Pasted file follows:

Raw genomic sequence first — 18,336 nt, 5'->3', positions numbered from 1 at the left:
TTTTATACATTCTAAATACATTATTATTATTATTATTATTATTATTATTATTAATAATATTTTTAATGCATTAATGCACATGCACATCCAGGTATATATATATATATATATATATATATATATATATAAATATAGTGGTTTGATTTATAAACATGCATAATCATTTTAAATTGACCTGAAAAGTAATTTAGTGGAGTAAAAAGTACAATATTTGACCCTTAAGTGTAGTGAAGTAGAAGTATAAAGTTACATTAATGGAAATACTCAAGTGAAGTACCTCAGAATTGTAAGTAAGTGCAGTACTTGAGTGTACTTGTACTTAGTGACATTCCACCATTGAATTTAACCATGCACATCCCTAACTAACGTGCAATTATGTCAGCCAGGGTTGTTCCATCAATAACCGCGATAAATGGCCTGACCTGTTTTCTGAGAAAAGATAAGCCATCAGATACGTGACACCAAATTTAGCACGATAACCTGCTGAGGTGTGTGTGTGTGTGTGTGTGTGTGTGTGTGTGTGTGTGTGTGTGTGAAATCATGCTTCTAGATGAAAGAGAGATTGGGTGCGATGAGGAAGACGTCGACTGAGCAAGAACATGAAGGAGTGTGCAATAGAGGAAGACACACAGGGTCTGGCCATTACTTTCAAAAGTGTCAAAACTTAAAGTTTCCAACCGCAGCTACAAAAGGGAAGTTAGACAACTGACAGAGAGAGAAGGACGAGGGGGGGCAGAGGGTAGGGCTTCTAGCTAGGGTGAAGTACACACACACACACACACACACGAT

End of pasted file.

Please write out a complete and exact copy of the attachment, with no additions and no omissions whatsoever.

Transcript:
Raw genomic sequence first — 18,336 nt, 5'->3', positions numbered from 1 at the left:
TTTTATACATTCTAAATACATTATTATTATTATTATTATTATTATTATTATTAATAATATTTTTAATGCATTAATGCACATGCACATCCAGGTATATATATATATATATATATATATATATATATATAAATATAGTGGTTTGATTTATAAACATGCATAATCATTTTAAATTGACCTGAAAAGTAATTTAGTGGAGTAAAAAGTACAATATTTGACCCTTAAGTGTAGTGAAGTAGAAGTATAAAGTTACATTAATGGAAATACTCAAGTGAAGTACCTCAGAATTGTAAGTAAGTGCAGTACTTGAGTGTACTTGTACTTAGTGACATTCCACCATTGAATTTAACCATGCACATCCCTAACTAACGTGCAATTATGTCAGCCAGGGTTGTTCCATCAATAACCGCGATAAATGGCCTGACCTGTTTTCTGAGAAAAGATAAGCCATCAGATACGTGACACCAAATTTAGCACGATAACCTGCTGAGGTGTGTGTGTGTGTGTGTGTGTGTGTGTGTGTGTGTGTGTGTGTGTGAAATCATGCTTCTAGATGAAAGAGAGATTGGGTGCGATGAGGAAGACGTCGACTGAGCAAGAACATGAAGGAGTGTGCAATAGAGGAAGACACACAGGGTCTGGCCATTACTTTCAAAAGTGTCAAAACTTAAAGTTTCCAACCGCAGCTACAAAAGGGAAGTTAGACAACTGACAGAGAGAGAAGGACGAGGGGGGGCAGAGGGTAGGGCTTCTAGCTAGGGTGAAGTACACACACACACACACACACACGAT